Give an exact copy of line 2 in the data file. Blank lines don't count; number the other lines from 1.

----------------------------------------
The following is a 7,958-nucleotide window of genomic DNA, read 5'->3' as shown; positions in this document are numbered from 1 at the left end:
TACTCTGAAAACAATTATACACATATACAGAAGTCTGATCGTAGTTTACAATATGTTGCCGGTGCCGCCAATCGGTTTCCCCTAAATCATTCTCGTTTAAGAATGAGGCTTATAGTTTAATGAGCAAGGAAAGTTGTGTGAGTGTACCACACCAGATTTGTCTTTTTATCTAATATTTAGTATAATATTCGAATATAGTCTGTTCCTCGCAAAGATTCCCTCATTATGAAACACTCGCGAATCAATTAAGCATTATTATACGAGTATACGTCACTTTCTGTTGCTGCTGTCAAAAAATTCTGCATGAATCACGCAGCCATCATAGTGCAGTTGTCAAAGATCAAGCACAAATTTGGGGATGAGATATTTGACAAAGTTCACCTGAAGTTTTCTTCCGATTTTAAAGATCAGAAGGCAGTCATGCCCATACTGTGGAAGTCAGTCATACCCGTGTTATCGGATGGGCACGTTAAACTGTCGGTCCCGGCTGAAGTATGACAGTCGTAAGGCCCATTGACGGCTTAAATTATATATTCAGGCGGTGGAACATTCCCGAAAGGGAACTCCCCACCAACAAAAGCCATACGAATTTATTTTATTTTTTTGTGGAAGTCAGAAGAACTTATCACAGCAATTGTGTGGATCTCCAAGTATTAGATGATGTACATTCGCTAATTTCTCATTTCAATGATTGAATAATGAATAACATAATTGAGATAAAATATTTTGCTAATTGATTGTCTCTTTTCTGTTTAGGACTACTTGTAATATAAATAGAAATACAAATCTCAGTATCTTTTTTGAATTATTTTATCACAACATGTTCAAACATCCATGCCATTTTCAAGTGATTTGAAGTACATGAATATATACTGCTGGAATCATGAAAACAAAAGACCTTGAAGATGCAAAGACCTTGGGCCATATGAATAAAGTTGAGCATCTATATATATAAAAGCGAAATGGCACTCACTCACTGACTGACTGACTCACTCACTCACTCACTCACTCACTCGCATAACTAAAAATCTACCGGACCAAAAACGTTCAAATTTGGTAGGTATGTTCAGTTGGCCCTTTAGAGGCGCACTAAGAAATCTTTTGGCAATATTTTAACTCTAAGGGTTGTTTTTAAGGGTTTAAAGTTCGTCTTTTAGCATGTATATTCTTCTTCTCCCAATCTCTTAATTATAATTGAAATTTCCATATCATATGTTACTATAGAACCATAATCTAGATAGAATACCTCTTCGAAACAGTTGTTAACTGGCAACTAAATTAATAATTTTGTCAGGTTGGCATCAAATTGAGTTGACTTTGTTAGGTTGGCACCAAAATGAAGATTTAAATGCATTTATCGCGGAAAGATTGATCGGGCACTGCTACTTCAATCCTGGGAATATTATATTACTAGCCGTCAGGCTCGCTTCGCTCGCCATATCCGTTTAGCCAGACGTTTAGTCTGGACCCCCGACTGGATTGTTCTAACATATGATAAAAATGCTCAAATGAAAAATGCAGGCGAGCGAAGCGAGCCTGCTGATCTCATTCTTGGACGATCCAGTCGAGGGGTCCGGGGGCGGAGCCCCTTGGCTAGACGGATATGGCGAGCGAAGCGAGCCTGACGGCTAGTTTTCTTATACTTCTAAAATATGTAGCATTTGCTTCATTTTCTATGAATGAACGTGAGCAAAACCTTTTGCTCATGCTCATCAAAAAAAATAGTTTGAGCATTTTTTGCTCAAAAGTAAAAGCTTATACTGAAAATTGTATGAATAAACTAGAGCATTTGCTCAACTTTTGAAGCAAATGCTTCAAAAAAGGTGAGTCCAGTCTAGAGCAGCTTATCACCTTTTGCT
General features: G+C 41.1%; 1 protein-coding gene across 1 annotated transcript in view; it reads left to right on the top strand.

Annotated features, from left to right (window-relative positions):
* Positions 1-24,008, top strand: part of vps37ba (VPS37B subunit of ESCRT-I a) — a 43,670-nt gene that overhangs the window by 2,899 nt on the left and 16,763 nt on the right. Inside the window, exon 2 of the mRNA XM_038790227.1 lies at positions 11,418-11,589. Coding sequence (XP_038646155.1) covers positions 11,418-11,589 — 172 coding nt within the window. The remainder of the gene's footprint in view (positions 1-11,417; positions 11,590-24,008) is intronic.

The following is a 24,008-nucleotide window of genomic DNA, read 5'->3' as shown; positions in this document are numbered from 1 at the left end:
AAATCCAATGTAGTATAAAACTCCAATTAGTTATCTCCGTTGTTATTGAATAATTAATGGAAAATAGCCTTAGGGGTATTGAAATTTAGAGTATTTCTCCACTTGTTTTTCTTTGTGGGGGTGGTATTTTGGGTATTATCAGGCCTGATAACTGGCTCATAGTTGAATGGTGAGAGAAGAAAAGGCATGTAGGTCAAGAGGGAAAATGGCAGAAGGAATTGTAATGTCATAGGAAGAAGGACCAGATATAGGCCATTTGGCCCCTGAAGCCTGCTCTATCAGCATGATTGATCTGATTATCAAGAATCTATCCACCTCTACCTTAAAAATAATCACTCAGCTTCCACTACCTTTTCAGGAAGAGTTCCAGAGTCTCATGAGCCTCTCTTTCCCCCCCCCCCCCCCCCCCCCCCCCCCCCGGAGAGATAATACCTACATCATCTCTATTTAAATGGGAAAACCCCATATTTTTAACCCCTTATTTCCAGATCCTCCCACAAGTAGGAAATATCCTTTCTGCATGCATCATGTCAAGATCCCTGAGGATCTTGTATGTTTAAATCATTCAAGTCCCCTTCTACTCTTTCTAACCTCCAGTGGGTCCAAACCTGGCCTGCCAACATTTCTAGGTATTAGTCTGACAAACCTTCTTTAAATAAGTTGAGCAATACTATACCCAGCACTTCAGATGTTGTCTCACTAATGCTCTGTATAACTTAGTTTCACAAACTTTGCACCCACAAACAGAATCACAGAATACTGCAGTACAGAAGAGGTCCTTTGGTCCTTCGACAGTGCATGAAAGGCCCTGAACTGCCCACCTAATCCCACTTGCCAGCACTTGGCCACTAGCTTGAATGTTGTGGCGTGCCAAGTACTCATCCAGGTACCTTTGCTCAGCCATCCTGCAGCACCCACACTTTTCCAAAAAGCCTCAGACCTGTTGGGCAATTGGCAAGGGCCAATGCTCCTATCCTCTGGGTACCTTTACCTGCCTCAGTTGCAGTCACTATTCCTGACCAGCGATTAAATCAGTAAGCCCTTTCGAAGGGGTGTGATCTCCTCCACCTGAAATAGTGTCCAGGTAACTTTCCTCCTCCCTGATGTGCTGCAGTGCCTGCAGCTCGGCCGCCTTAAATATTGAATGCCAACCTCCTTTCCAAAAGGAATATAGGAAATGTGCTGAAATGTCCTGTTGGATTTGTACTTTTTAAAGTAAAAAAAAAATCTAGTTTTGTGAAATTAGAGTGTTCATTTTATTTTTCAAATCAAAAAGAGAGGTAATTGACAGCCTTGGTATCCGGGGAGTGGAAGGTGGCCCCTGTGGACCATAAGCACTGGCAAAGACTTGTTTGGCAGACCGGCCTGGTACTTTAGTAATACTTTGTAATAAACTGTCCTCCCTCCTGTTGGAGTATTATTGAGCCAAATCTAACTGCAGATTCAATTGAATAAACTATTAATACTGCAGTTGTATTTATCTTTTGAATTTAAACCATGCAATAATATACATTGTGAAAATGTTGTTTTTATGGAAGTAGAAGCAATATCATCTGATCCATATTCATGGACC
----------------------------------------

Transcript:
TACTCTGAAAACAATTATACACATATACAGAAGTCTGATCGTAGTTTACAATATGTTGCCGGTGCCGCCAATCGGTTTCCCCTAAATCATTCTCGTTTAAGAATGAGGCTTATAGTTTAATGAGCAAGGAAAGTTGTGTGAGTGTACCACACCAGATTTGTCTTTTTATCTAATATTTAGTATAATATTCGAATATAGTCTGTTCCTCGCAAAGATTCCCTCATTATGAAACACTCGCGAATCAATTAAGCATTATTATACGAGTATACGTCACTTTCTGTTGCTGCTGTCAAAAAATTCTGCATGAATCACGCAGCCATCATAGTGCAGTTGTCAAAGATCAAGCACAAATTTGGGGATGAGATATTTGACAAAGTTCACCTGAAGTTTTCTTCCGATTTTAAAGATCAGAAGGCAGTCATGCCCATACTGTGGAAGTCAGTCATACCCGTGTTATCGGATGGGCACGTTAAACTGTCGGTCCCGGCTGAAGTATGACAGTCGTAAGGCCCATTGACGGCTTAAATTATATATTCAGGCGGTGGAACATTCCCGAAAGGGAACTCCCCACCAACAAAAGCCATACGAATTTATTTTATTTTTTTGTGGAAGTCAGAAGAACTTATCACAGCAATTGTGTGGATCTCCAAGTATTAGATGATGTACATTCGCTAATTTCTCATTTCAATGATTGAATAATGAATAACATAATTGAGATAAAATATTTTGCTAATTGATTGTCTCTTTTCTGTTTAGGACTACTTGTAATATAAATAGAAATACAAATCTCAGTATCTTTTTTGAATTATTTTATCACAACATGTTCAAACATCCATGCCATTTTCAAGTGATTTGAAGTACATGAATATATACTGCTGGAATCATGAAAACAAAAGACCTTGAAGATGCAAAGACCTTGGGCCATATGAATAAAGTTGAGCATCTATATATATAAAAGCGAAATGGCACTCACTCACTGACTGACTGACTCACTCACTCACTCACTCACTCACTCGCATAACTAAAAATCTACCGGACCAAAAACGTTCAAATTTGGTAGGTATGTTCAGTTGGCCCTTTAGAGGCGCACTAAGAAATCTTTTGGCAATATTTTAACTCTAAGGGTTGTTTTTAAGGGTTTAAAGTTCGTCTTTTAGCATGTATATTCTTCTTCTCCCAATCTCTTAATTATAATTGAAATTTCCATATCATATGTTACTATAGAACCATAATCTAGATAGAATACCTCTTCGAAACAGTTGTTAACTGGCAACTAAATTAATAATTTTGTCAGGTTGGCATCAAATTGAGTTGACTTTGTTAGGTTGGCACCAAAATGAAGATTTAAATGCATTTATCGCGGAAAGATTGATCGGGCACTGCTACTTCAATCCTGGGAATATTATATTACTAGCCGTCAGGCTCGCTTCGCTCGCCATATCCGTTTAGCCAGACGTTTAGTCTGGACCCCCGACTGGATTGTTCTAACATATGATAAAAATGCTCAAATGAAAAATGCAGGCGAGCGAAGCGAGCCTGCTGATCTCATTCTTGGACGATCCAGTCGAGGGGTCCGGGGGCGGAGCCCCTTGGCTAGACGGATATGGCGAGCGAAGCGAGCCTGACGGCTAGTTTTCTTATACTTCTAAAATATGTAGCATTTGCTTCATTTTCTATGAATGAACGTGAGCAAAACCTTTTGCTCATGCTCATCAAAAAAAATAGTTTGAGCATTTTTTGCTCAAAAGTAAAAGCTTATACTGAAAATTGTATGAATAAACTAGAGCATTTGCTCAACTTTTGAAGCAAATGCTTCAAAAAAGGTGAGTCCAGTCTAGAGCAGCTTATCACCTTTTGCT